Parul Akhtar,* a Rohingya woman in her mid-twenties, may never wish to remember the homeland she and her children left about three weeks ago.
Veiled and direct threats, defamation, criminalisation of activism, attacks on their private lives, destruction of property and assets needed to support their families, and even murder are some forms of gender violence that extend throughout Latin America against women defenders of rights.
Sally Mboumien remembers the day she pressed a steaming hot stone against her chest. In Bawock, the rural community of western Cameroon where she grew up, young girls often had their young, sprouting breasts flattened with a hot iron or a hammer or spatulas that had been heated over burning coals.
The Chairman of the Geneva Centre for Human Rights Advancement and Global Dialogue H. E. Dr. Hanif Hassan Ali Al Qassim calls for the elimination of all forms of violence adversely affecting women and girls. Dr. Al Qassim’s appeal was made in relation to the observation of the 2017 International Day for the Elimination of Violence against Women.
The United Nations is fighting a losing battle against the widespread – and continued – sexual exploitation and abuse (SEA) by UN peacekeepers and civilian staff resulting in relatively few convictions amidst daunting problems in tracking abusers and nailing down paternity claims.
A "conservative and fundamentalist onslaught" in Latin America against a supposed "gender ideology" is jeopardising advances in the fight against violence towards women, feminist activists complain.
An estimated seven million refugees – about one-third of the global refugee population – are between 10 and 24 years old, yet this demographic is often overlooked in humanitarian and development responses. At a critical time in their lives, these young refugees experience the stress of displacement, which can impact their future development and success.
The statistics are chilling. As many as 2.24 million crimes against women were reported over the past decade: 26 crimes against women are reported every hour, or one complaint every two minutes. As chilling as these statistics are, they don’t reflect the gory details.
Every woman and every girl has the right to a life free of violence. Yet this rupture of human rights occurs in a variety of ways in every community. It particularly affects those who are most marginalized and most vulnerable.
The initial response to the outpouring of ‘#MeToo’ around the world has been of outrage at the scale of sexual abuse and violence revealed. The millions of people joining the hashtag tide showed us how little they were heard before. They poured through the floodgate, opening up conversations, naming names and bolstering the frailty of individual statements with the robustness of a movement.
Jahhavi Kshsarter pulls out on to the Western Express Highway, careful to avoid the swarm of cars, lorries and motorbikes zipping past. She is one of 65 women employed by an all-female taxi company in Mumbai.
As cases of sexual harassment and assault continue to come to light every day, a different campaign to end such violence wants to keep the spotlight shining.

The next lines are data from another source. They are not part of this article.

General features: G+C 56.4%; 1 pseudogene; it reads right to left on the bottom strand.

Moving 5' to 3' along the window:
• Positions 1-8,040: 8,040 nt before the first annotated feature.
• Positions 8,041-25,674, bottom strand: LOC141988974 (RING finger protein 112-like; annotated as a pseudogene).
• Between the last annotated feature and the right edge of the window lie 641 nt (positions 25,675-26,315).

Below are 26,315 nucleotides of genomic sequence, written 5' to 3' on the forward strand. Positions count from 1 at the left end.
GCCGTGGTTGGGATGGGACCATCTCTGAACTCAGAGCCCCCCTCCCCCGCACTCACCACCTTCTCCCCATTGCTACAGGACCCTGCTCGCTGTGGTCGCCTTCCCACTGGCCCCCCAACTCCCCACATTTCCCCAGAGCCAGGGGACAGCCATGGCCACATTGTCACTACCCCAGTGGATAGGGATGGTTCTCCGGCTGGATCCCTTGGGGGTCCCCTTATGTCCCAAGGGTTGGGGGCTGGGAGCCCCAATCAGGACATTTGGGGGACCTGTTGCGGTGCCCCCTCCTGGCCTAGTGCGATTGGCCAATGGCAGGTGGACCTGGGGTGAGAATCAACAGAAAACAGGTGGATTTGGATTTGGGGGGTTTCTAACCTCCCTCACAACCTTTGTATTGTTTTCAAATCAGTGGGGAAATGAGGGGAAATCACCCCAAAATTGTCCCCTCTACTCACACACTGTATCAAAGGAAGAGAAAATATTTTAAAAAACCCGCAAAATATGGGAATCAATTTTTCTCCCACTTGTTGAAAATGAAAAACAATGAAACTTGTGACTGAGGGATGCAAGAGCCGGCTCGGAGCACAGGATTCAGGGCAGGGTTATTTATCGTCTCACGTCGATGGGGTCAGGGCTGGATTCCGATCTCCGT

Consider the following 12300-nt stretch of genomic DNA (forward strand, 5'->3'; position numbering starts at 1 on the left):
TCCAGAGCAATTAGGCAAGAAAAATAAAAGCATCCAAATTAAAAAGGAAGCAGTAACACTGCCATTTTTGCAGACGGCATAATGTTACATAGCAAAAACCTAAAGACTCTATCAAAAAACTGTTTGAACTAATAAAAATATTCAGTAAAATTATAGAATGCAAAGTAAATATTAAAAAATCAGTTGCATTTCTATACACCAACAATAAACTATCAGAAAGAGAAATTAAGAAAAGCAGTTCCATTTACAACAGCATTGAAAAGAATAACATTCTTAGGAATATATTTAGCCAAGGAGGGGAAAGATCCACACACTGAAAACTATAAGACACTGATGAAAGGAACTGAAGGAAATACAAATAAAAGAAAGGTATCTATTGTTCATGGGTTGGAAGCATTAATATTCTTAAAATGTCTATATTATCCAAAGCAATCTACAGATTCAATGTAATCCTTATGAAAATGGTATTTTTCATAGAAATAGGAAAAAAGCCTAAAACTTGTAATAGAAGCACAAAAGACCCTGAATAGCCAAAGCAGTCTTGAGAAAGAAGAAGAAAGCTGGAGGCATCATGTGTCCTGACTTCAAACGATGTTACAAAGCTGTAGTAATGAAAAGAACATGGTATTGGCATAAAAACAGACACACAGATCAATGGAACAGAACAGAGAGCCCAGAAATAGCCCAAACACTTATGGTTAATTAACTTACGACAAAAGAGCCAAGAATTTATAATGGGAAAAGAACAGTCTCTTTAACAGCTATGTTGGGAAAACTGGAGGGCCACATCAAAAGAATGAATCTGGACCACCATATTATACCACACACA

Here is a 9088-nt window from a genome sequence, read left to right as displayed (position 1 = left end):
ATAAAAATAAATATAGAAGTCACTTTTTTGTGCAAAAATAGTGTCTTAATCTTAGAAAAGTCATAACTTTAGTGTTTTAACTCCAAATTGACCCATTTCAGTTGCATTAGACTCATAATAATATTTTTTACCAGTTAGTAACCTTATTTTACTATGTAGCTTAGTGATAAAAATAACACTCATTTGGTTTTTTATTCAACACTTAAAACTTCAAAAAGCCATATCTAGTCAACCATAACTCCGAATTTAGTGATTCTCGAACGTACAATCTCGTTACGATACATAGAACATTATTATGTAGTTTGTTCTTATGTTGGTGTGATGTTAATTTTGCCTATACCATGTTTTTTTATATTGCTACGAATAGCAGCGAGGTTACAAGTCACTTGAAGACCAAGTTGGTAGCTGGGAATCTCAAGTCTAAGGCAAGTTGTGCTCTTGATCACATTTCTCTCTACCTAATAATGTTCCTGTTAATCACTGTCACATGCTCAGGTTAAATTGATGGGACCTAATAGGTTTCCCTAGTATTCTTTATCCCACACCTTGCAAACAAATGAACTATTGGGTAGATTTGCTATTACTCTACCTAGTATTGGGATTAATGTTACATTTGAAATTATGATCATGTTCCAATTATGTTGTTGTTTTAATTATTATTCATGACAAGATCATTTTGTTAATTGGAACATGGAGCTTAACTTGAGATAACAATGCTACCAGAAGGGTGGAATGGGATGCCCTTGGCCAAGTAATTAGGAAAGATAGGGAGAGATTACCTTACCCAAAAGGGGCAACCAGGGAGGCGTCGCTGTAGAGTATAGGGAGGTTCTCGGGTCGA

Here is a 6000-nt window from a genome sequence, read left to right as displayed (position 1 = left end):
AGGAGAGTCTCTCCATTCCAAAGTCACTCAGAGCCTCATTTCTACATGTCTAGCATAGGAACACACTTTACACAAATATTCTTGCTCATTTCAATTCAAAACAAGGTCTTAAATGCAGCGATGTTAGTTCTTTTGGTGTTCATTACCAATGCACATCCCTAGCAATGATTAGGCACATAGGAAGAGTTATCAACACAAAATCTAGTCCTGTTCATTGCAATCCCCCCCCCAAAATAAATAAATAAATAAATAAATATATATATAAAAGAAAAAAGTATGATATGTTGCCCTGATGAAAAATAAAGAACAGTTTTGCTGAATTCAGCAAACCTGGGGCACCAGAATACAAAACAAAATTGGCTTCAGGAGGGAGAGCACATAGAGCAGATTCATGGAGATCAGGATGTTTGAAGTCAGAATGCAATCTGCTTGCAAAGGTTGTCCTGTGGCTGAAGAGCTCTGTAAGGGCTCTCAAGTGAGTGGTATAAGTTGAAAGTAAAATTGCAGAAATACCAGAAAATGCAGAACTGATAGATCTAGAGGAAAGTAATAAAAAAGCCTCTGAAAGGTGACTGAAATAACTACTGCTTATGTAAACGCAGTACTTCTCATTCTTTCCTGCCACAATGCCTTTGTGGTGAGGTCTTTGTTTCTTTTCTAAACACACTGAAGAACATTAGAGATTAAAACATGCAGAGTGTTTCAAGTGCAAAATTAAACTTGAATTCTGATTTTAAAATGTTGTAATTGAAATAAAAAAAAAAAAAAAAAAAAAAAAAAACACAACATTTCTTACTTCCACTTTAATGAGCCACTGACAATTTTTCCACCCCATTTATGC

If the thought of a man armed with a rifle and driving with whips a group of African men, women, and children to sell them at a slave market makes you marvel at what kind of greed motivated such revolting barbarity centuries ago, the shocking truth is that we are witnessing a 21st century repeat of that abhorrent practice on African soil.
When the United Nations Population Fund (UNFPA’s) Goodwill Ambassador Ashley Judd
, detailed an incident involving the Hollywood mogul Harvey Weinstein for The New York Times
in their eyepopping investigation into decades of alleged sexual harassment, it came as a shock to many.
A UN Security Council (UNSC) resolution adopted on 31 October 2000, underlying the role of women in peacekeeping, has long been described as both historic and unprecedented.
Twenty-year-old Gogontlejang Phaladi of Mahalapye, Botswana is grateful she was never sent to a so-called “hyena” like scores of girls in neighboring Malawi were.
At the 26 October launch of GNWP’s (Global Network of Women Peacebuilders) manual “No Money, No NAP” on dedicated budgetary allocation to fund the implementation of the 1325 National Action Plans, Executive Director of UN Women Phumzile Mlambo-Ngcuka characterized UNSCR 1325 as the most unimplemented resolution of the UN Security Council.
The mother moved in like a tigress to save her cub. In 2015, when her 13-year-old daughter Shumi Akhter was about to be married off, Panna Begum pleaded with her husband, Dulal Mia, to cancel the marriage he’d arranged for their daughter.
Whether targeted by perpetrators of sexual violence, oppressed by ideological extremists, or uniquely threatened by the bombing of hospital maternity units, women often bear the brunt of conflicts. Yet when it comes to peace negotiations, women too often don’t have a seat at the table. The continuing reality that men, particularly armed men, enjoy an almost exclusive role in peace processes defies both logic and evidence.
As the crisis in Myanmar reaches unprecedented levels, frustration is at its peak as the international community remains slow to respond and act cohesively.
The pain and anger of more than a million people who tweeted #MeToo in the last week have crowded social media with personal stories of sexual harassment or assault.